Each day the Assistant Director’s prepare a “Daily Production Report”. The In/Out times, as well as the lunch break, is recorded on the DPR. Every person who worked on set is named along with their title. In addition, the DPR shows all the times related to each and every actor, the number of lunch plates, the page count shot (per the Script Supervisor),any notations of accidents/delivery of major equipment/illnesses, etc.

Click on the link to see an example of the front and back pages of a DPR:

DPRBack  DPRFront

Understanding Payroll:

Once you get a grasp the union rules you’ll start to wonder what all the fuss was about. No matter what union contracts you’re dealing with, each Union has broken down their rules into the following 4 categories:

1. The “Basic Day” and Overtime Rules

2. The penalties associated with “Rest Violations” (also called “Turnaround”).

3. The penalties associated with violating Meal Periods (called “Meal Penalties”).

4. The various circumstances associated with Travel – whether to a “Distant Location” (i.e. staying in a hotel), or travelling outside of a defined “Studio Zone” (also often referred to in each locale as “The Circle”).

For those of you newly exposed to Screen Actors Guild, the various IATSE (crew) Locals and the Teamster (driver) Locals, it may seem a little too much, it’s MUCH easier than learning to use Excel – so, have a little patience, do a lot of practice time cards, and you’ll have it.

Conversely, for those of you who have had to hide behind being a Payroll Accountant, but never had exposure to the Cost Report, have no fear. It’s much easier to learn than the other way around (check out my blogs that begin with #1 of 7 through to #7 of 7).

The Excel Task:

Once you have a grasp on the SAG and crew payroll rules, the task ahead of you is to set-up a hot cost format that can quickly estimate the cost of labor for the day and compare it to the budgeted cost per day – for each and every person working on the set. Kind of a tall order “right out of the box”. If you’re using Excel, the only efficient way to do a Hot Cost, you should be able to copy paste the previous day’s time out, enter in the In/Out times of the day your analyzing (i.e. yesterday) for each person, then have the Excel formulas do the rest.

The Payroll Solution to Understanding Hot Costs:

The solution to understanding any Hot Cost is to find a central source of contracts for SAG, DGA and IATSE then summarize the four rules mentioned above. Then have someone show you their version of Excel formulas which comply with these central rules. At the risk of shameless self-promotion, I have done that, one union at a time for each of SAG, DGA, IATSE National Low Budget (any feature or TV production in North America less than $13Mil) and IATSE Area Standards (any feature or TV production greater than $13Mil outside of the Los Angeles and New York zones). I have a general Teamster contract for the non-LA/NY areas, but, honestly, it’s child’s play to understand after learning the above. Actually, it is not a problem for me to say that if you understand SAG, DGA, IATSE Low Budget and IATSE Area Standards you can work anywhere in America or Canada – it would only be necessary to get a copy of the local contracts in those higher production centers and you’d be ready in a day or so.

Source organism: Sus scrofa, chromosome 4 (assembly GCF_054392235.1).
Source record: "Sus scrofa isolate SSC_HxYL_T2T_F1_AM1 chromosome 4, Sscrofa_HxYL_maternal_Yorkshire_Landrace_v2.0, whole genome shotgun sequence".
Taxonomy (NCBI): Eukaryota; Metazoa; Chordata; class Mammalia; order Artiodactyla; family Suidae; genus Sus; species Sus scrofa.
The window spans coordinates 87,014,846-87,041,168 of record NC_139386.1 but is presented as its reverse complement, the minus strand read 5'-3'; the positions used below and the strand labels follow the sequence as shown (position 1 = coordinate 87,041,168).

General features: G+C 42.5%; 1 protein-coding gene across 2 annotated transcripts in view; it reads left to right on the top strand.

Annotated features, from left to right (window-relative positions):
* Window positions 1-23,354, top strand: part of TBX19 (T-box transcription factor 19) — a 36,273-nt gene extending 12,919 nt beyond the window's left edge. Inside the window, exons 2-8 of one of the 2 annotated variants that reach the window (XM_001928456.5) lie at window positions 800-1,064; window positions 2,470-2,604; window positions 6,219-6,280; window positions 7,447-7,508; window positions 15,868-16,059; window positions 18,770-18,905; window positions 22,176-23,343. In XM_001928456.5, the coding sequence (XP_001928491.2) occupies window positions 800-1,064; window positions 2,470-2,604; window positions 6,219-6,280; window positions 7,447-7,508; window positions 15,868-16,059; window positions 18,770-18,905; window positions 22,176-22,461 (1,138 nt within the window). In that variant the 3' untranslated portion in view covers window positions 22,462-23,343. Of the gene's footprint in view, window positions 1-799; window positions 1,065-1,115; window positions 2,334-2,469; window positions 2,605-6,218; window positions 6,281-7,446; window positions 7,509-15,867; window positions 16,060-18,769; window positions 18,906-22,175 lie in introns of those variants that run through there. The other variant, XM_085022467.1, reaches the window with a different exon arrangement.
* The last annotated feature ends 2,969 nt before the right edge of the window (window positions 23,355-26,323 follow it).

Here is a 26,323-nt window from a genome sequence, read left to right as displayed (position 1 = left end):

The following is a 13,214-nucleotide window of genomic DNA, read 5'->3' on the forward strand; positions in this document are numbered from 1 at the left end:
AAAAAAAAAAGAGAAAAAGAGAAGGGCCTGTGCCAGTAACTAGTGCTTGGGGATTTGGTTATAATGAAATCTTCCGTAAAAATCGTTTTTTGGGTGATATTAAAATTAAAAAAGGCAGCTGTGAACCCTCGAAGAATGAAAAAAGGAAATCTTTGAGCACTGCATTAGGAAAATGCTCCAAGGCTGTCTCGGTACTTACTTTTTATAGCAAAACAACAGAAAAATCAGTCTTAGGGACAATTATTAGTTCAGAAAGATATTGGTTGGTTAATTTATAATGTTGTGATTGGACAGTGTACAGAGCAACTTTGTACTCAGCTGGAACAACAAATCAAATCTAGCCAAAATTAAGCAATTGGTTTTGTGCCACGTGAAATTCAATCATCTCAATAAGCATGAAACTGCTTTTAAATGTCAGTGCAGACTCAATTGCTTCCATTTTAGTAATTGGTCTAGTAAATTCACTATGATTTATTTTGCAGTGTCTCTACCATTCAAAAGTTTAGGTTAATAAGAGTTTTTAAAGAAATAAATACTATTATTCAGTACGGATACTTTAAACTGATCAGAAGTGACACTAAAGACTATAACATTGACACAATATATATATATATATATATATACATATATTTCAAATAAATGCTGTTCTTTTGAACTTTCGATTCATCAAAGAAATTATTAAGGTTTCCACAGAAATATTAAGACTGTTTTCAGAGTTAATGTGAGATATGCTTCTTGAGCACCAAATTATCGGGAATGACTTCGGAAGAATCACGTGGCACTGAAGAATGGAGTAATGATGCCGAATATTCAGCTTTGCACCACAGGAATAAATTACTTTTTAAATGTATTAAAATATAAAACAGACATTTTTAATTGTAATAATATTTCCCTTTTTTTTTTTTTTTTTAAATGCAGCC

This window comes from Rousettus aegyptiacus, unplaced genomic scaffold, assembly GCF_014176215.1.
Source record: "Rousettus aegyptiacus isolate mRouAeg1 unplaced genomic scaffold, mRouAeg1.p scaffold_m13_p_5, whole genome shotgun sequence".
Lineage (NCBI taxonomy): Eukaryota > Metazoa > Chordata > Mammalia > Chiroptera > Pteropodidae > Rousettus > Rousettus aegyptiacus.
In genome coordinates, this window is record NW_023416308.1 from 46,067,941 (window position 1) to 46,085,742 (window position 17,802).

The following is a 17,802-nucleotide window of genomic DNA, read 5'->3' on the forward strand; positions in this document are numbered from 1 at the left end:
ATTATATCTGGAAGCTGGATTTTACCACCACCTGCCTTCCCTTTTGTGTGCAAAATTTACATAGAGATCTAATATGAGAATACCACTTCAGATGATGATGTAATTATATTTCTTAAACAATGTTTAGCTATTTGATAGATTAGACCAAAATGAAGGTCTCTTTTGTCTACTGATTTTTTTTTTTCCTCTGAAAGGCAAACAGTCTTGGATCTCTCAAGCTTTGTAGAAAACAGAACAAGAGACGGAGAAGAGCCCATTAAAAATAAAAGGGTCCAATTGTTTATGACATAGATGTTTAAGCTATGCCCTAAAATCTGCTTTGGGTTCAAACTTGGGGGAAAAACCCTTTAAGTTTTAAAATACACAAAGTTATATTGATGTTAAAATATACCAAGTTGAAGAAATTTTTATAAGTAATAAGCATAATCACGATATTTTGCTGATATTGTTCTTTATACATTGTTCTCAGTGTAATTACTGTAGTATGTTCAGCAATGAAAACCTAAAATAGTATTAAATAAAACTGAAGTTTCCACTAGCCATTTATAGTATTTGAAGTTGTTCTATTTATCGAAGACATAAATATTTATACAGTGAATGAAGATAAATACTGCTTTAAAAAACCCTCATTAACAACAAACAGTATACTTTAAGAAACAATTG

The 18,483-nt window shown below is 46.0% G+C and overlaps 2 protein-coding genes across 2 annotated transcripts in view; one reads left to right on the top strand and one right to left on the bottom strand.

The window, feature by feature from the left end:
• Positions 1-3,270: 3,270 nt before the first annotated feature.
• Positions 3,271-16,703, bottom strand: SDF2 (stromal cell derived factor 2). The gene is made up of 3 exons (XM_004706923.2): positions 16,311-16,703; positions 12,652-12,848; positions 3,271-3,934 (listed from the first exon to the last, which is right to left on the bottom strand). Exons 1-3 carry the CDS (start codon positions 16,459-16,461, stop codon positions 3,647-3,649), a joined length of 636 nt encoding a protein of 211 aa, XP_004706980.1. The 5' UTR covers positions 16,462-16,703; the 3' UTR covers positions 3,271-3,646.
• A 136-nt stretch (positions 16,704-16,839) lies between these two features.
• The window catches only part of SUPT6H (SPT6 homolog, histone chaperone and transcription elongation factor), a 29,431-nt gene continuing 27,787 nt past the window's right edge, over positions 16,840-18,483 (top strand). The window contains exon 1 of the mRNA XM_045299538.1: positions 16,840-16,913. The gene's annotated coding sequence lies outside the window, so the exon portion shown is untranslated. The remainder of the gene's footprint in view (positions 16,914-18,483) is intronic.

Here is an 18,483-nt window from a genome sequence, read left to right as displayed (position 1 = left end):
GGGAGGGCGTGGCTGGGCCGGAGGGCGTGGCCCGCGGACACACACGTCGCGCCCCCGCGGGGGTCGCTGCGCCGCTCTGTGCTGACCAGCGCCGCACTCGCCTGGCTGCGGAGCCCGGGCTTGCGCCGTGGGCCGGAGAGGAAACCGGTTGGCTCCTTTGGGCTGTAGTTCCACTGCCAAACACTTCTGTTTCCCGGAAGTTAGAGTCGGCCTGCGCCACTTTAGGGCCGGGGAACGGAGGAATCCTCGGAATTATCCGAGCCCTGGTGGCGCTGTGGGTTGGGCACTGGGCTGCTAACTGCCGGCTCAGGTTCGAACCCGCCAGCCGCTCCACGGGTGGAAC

The Training and the Practice:

I’ve found that a full weekend practicing the film and television payroll rules, followed up by on-line links to all the materials, is plenty for your average person to learn how to calculate the union/guild payrolls to “gross” (i.e. to the gross amount of pay due before union and government benefits/deductions). I also supply templates (yes, with the formulas) which are “helpers” ad which you can use to develop your own Hot Costs, no matter the circumstances. I leave you with on-line links to all of the materials – see this link to get an idea of what I mean.

Have a look at this link to a short video of how my SAG on-line course works.

Check out http://www.talkfilm.biz  if you need some more info about cost reports, production accounting, managing film budgets, etc.



“Hot Costs” – a big part of a Film Production Auditor’s Job

As of Sept 2, 2013 I finished an online Hot Cost Course.

For more info see this short 2 minute YouTube Video:


Original Article:

I wrote a longish email to a young man who wanted to know  a few things about my workshops and one of the things he raised was the Hot Cost – a daily comparison to budget done by the Production Accountants. I spent some extra time describing it because I don’t include it in my workshops (yet, anyway) and I wanted him to understand why.

I decided to post my answer to him on my blog for all to see. Here it is: